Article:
Sylvia Acevedo speaks for third annual marketing SHPE event

Emerson Malone, Associate Editor

One of the first Latinas to earn a graduate degree from Stanford University was the keynote speaker for a professional networking event hosted by the Society for Professional Hispanic Engineers.

“That’s pretty amazing to me because when you live your life, you don’t think there’s anything special about [it],” said Sylvia Acevedo, the keynote speaker for the society’s third annual professional networking event. “For me, that was a big wake-up call because I hadn’t realized that I was really one of the first.”

Acevedo, dressed in red glasses and a gold-trimmed blazer, spoke during “Inspiring the Great Minds of Tomorrow,” at 4:30 p.m. on Friday, April 26, in Administration Building Room 211.

She served as a commissioner on President Obama’s Advisory Commission on Educational Excellence for Hispanics.

Acevedo spoke about how her childhood hobby basketball, taught her discipline and determination in her childhood.

“On Sunday nights, I would tell myself I cannot go in until I’ve done 100 lay-ups,” she said. “I did something that I really loved and I made myself a goal in the challenge. I stayed out there until I did 100 lay-ups in a row.”

Acevedo earned a bachelor’s degree in engineering from New Mexico State University. She attended Stanford University for graduate school and graduated with a master’s degree in industrial engineering in 1983.

The auditorium, full of attentive students, listened intently to Acevedo’s speech.

“How many of you are the first of your family to go to college?” she asked.

Most, if not all, of the students rose their hands.

Acevedo’s family hails from Mexico, and she explained how she grew up under dire economic conditions. Growing up, she made homemade rockets with her brother. She became enthralled with rocket science and learned what it took “to break gravity’s grip.”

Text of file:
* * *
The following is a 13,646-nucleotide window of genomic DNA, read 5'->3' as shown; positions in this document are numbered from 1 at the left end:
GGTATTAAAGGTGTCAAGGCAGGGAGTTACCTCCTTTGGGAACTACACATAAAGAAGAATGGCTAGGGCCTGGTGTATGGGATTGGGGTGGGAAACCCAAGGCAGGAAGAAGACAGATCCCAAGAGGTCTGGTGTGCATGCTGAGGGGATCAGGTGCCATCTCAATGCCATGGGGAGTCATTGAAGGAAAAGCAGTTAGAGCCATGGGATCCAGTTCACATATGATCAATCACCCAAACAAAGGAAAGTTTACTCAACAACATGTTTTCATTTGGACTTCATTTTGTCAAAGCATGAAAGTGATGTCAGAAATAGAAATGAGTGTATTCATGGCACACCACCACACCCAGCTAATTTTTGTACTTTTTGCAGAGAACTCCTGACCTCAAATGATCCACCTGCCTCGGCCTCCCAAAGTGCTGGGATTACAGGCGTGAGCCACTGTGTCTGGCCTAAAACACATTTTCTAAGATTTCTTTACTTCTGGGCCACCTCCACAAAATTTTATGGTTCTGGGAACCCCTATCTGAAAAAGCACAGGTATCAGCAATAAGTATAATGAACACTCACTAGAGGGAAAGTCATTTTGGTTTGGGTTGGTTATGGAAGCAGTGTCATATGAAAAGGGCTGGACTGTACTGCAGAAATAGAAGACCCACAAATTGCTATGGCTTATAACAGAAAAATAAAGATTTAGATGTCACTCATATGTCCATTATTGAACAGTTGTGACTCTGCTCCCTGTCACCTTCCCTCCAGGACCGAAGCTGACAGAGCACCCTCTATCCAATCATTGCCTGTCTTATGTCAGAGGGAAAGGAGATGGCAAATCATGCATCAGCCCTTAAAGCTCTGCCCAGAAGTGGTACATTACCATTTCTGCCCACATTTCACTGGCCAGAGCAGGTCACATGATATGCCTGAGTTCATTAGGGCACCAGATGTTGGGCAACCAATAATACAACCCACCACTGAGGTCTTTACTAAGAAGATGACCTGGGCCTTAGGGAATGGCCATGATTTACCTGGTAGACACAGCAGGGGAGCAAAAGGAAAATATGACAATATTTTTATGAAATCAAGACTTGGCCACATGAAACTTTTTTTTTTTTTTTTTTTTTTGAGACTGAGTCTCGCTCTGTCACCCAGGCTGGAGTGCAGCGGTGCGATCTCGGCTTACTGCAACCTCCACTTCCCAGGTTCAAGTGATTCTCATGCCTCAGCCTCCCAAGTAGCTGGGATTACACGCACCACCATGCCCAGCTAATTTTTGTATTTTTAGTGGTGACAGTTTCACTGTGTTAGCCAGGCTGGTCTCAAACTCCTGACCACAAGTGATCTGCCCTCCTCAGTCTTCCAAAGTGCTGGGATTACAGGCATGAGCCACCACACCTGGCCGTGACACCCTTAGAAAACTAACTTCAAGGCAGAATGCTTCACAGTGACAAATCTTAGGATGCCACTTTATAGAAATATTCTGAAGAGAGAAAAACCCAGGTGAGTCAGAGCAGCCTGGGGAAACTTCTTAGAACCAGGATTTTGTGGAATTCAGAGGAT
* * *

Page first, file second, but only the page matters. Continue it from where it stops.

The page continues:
“Family life was more about surviving, not thriving,” she said. “But one of the reasons I fell in love with engineering is that … [it] is a lot about problem solving. There’s a methodology that you can approach things in life to make a lot of sense out of them.”

Acevedo has worked as an executive for several Fortune 100 companies, including Apple, DELL and IBM. She is the co-founder and Chief Executive Officer of CommuniCard LLC, a company that reaches out to communities with rapidly changing populations to help develop solutions for education and healthcare.

A panel discussion about the rigorous labor of engineering hosted by six of the society members preceded Acevedo’s speech.

One panel member studied stem cell research at Brown University and learned about tissue, muscle, cartilage and bone regeneration. City College student Robert Gutierrez discussed overcoming self-doubt in a compacted and highly stressful major.

“Engineering is not easy,” he said, “but it’s not just about engineering. It’s about pursuing higher education. You guys can become biologists. You guys can become doctors. Anything, you know? It’s just not about engineering. It’s about striving for better.”

An interactive workshop was another activity included in the event.

Teamed with professionals and students from Dos Pueblos, Santa Ynez and Carpinteria high schools, society members competed to build the highest and sturdiest tower possible in twenty minutes.

“I hope they learned a lot from communicating with each other,” said Eric Chavez, a mechanical engineering major and co-president of the society. “They came up with a lot of ideas. There were a couple high towers, but the small challenge was there’s a bounce test. I’d drop it from a certain height and see if it’s still stable.”

Other activities included Dr. Mike Young’s physics lecture, “Molecular Mania.”

“From the molecules and things and how they interact with the environment,” said Chavez, 20. “They learned a lot today.”